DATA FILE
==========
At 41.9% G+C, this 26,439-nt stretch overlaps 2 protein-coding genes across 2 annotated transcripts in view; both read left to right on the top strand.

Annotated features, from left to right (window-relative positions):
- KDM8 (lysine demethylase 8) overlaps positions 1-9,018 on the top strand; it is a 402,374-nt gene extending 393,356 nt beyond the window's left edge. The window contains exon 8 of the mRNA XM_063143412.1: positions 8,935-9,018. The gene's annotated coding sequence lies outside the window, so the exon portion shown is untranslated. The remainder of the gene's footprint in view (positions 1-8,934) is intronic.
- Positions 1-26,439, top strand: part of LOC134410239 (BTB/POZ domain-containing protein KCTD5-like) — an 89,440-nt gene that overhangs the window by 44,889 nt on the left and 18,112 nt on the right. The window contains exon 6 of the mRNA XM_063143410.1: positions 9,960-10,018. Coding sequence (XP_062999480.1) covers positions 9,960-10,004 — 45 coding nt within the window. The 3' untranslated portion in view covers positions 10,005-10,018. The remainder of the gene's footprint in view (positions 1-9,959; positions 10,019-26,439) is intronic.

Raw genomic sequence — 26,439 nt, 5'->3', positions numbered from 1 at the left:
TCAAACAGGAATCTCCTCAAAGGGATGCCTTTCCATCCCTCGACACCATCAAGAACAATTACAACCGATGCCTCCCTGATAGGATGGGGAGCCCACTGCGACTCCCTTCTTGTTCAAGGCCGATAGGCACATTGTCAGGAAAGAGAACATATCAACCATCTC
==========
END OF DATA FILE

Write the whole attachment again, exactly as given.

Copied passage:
At 41.9% G+C, this 26,439-nt stretch overlaps 2 protein-coding genes across 2 annotated transcripts in view; both read left to right on the top strand.

Annotated features, from left to right (window-relative positions):
- KDM8 (lysine demethylase 8) overlaps positions 1-9,018 on the top strand; it is a 402,374-nt gene extending 393,356 nt beyond the window's left edge. The window contains exon 8 of the mRNA XM_063143412.1: positions 8,935-9,018. The gene's annotated coding sequence lies outside the window, so the exon portion shown is untranslated. The remainder of the gene's footprint in view (positions 1-8,934) is intronic.
- Positions 1-26,439, top strand: part of LOC134410239 (BTB/POZ domain-containing protein KCTD5-like) — an 89,440-nt gene that overhangs the window by 44,889 nt on the left and 18,112 nt on the right. The window contains exon 6 of the mRNA XM_063143410.1: positions 9,960-10,018. Coding sequence (XP_062999480.1) covers positions 9,960-10,004 — 45 coding nt within the window. The 3' untranslated portion in view covers positions 10,005-10,018. The remainder of the gene's footprint in view (positions 1-9,959; positions 10,019-26,439) is intronic.

Raw genomic sequence — 26,439 nt, 5'->3', positions numbered from 1 at the left:
TCAAACAGGAATCTCCTCAAAGGGATGCCTTTCCATCCCTCGACACCATCAAGAACAATTACAACCGATGCCTCCCTGATAGGATGGGGAGCCCACTGCGACTCCCTTCTTGTTCAAGGCCGATAGGCACATTGTCAGGAAAGAGAACATATCAACCATCTC